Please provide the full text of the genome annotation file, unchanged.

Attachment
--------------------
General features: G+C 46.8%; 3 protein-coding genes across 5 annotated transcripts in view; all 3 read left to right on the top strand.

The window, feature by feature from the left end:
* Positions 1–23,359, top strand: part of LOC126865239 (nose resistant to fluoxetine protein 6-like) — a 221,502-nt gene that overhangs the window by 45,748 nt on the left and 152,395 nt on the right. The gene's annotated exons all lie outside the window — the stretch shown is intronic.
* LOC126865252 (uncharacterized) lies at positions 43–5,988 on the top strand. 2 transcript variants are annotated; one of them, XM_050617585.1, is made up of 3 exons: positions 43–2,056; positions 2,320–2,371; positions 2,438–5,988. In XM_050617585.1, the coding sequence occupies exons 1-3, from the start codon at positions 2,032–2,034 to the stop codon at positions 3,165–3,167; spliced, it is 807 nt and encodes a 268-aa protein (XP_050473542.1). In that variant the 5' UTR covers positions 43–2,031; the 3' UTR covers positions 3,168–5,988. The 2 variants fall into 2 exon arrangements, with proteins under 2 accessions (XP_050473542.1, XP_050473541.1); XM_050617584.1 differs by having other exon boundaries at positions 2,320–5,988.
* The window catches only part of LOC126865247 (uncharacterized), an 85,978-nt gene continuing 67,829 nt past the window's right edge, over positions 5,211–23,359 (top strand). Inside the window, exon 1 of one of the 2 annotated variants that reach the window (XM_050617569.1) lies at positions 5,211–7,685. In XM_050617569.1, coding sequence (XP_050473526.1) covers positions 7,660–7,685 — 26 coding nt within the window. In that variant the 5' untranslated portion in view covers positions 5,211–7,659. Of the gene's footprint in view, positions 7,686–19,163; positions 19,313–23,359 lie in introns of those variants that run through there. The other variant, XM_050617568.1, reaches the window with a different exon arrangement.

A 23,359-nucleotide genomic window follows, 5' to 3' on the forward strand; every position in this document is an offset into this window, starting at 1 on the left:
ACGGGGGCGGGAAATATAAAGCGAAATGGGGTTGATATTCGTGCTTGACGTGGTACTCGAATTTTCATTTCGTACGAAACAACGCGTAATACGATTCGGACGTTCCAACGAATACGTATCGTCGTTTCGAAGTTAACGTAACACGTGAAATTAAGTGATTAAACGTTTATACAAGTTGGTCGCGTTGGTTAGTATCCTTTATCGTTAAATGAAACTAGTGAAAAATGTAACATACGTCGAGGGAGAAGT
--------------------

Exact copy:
General features: G+C 46.8%; 3 protein-coding genes across 5 annotated transcripts in view; all 3 read left to right on the top strand.

The window, feature by feature from the left end:
* Positions 1–23,359, top strand: part of LOC126865239 (nose resistant to fluoxetine protein 6-like) — a 221,502-nt gene that overhangs the window by 45,748 nt on the left and 152,395 nt on the right. The gene's annotated exons all lie outside the window — the stretch shown is intronic.
* LOC126865252 (uncharacterized) lies at positions 43–5,988 on the top strand. 2 transcript variants are annotated; one of them, XM_050617585.1, is made up of 3 exons: positions 43–2,056; positions 2,320–2,371; positions 2,438–5,988. In XM_050617585.1, the coding sequence occupies exons 1-3, from the start codon at positions 2,032–2,034 to the stop codon at positions 3,165–3,167; spliced, it is 807 nt and encodes a 268-aa protein (XP_050473542.1). In that variant the 5' UTR covers positions 43–2,031; the 3' UTR covers positions 3,168–5,988. The 2 variants fall into 2 exon arrangements, with proteins under 2 accessions (XP_050473542.1, XP_050473541.1); XM_050617584.1 differs by having other exon boundaries at positions 2,320–5,988.
* The window catches only part of LOC126865247 (uncharacterized), an 85,978-nt gene continuing 67,829 nt past the window's right edge, over positions 5,211–23,359 (top strand). Inside the window, exon 1 of one of the 2 annotated variants that reach the window (XM_050617569.1) lies at positions 5,211–7,685. In XM_050617569.1, coding sequence (XP_050473526.1) covers positions 7,660–7,685 — 26 coding nt within the window. In that variant the 5' untranslated portion in view covers positions 5,211–7,659. Of the gene's footprint in view, positions 7,686–19,163; positions 19,313–23,359 lie in introns of those variants that run through there. The other variant, XM_050617568.1, reaches the window with a different exon arrangement.

A 23,359-nucleotide genomic window follows, 5' to 3' on the forward strand; every position in this document is an offset into this window, starting at 1 on the left:
ACGGGGGCGGGAAATATAAAGCGAAATGGGGTTGATATTCGTGCTTGACGTGGTACTCGAATTTTCATTTCGTACGAAACAACGCGTAATACGATTCGGACGTTCCAACGAATACGTATCGTCGTTTCGAAGTTAACGTAACACGTGAAATTAAGTGATTAAACGTTTATACAAGTTGGTCGCGTTGGTTAGTATCCTTTATCGTTAAATGAAACTAGTGAAAAATGTAACATACGTCGAGGGAGAAGT